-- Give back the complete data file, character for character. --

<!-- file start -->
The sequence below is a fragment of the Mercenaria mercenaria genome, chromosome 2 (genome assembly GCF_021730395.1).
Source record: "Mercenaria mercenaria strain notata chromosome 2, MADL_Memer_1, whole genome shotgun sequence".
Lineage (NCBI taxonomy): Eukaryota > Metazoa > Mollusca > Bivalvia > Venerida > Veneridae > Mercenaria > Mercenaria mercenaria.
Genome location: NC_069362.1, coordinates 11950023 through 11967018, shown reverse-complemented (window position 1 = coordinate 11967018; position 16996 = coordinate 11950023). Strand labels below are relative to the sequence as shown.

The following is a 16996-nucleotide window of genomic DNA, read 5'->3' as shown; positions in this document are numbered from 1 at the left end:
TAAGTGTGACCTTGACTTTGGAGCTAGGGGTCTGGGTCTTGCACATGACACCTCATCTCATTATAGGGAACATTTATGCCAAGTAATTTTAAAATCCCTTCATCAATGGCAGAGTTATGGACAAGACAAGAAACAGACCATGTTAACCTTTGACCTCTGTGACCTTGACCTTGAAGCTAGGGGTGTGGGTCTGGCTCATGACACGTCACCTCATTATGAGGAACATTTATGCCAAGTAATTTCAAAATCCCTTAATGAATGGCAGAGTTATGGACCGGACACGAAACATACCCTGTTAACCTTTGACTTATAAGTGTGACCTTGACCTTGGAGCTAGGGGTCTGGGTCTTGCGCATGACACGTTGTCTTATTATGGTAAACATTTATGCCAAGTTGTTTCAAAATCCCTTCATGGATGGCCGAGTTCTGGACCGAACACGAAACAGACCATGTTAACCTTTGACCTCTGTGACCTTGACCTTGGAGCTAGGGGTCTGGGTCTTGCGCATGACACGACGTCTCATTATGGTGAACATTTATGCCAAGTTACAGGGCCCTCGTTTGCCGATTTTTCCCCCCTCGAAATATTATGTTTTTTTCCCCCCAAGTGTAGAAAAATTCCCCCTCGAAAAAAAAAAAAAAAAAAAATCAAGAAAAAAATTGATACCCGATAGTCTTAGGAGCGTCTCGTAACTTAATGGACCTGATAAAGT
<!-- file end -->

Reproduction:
The sequence below is a fragment of the Mercenaria mercenaria genome, chromosome 2 (genome assembly GCF_021730395.1).
Source record: "Mercenaria mercenaria strain notata chromosome 2, MADL_Memer_1, whole genome shotgun sequence".
Lineage (NCBI taxonomy): Eukaryota > Metazoa > Mollusca > Bivalvia > Venerida > Veneridae > Mercenaria > Mercenaria mercenaria.
Genome location: NC_069362.1, coordinates 11950023 through 11967018, shown reverse-complemented (window position 1 = coordinate 11967018; position 16996 = coordinate 11950023). Strand labels below are relative to the sequence as shown.

The following is a 16996-nucleotide window of genomic DNA, read 5'->3' as shown; positions in this document are numbered from 1 at the left end:
TAAGTGTGACCTTGACTTTGGAGCTAGGGGTCTGGGTCTTGCACATGACACCTCATCTCATTATAGGGAACATTTATGCCAAGTAATTTTAAAATCCCTTCATCAATGGCAGAGTTATGGACAAGACAAGAAACAGACCATGTTAACCTTTGACCTCTGTGACCTTGACCTTGAAGCTAGGGGTGTGGGTCTGGCTCATGACACGTCACCTCATTATGAGGAACATTTATGCCAAGTAATTTCAAAATCCCTTAATGAATGGCAGAGTTATGGACCGGACACGAAACATACCCTGTTAACCTTTGACTTATAAGTGTGACCTTGACCTTGGAGCTAGGGGTCTGGGTCTTGCGCATGACACGTTGTCTTATTATGGTAAACATTTATGCCAAGTTGTTTCAAAATCCCTTCATGGATGGCCGAGTTCTGGACCGAACACGAAACAGACCATGTTAACCTTTGACCTCTGTGACCTTGACCTTGGAGCTAGGGGTCTGGGTCTTGCGCATGACACGACGTCTCATTATGGTGAACATTTATGCCAAGTTACAGGGCCCTCGTTTGCCGATTTTTCCCCCCTCGAAATATTATGTTTTTTTCCCCCCAAGTGTAGAAAAATTCCCCCTCGAAAAAAAAAAAAAAAAAAAATCAAGAAAAAAATTGATACCCGATAGTCTTAGGAGCGTCTCGTAACTTAATGGACCTGATAAAGT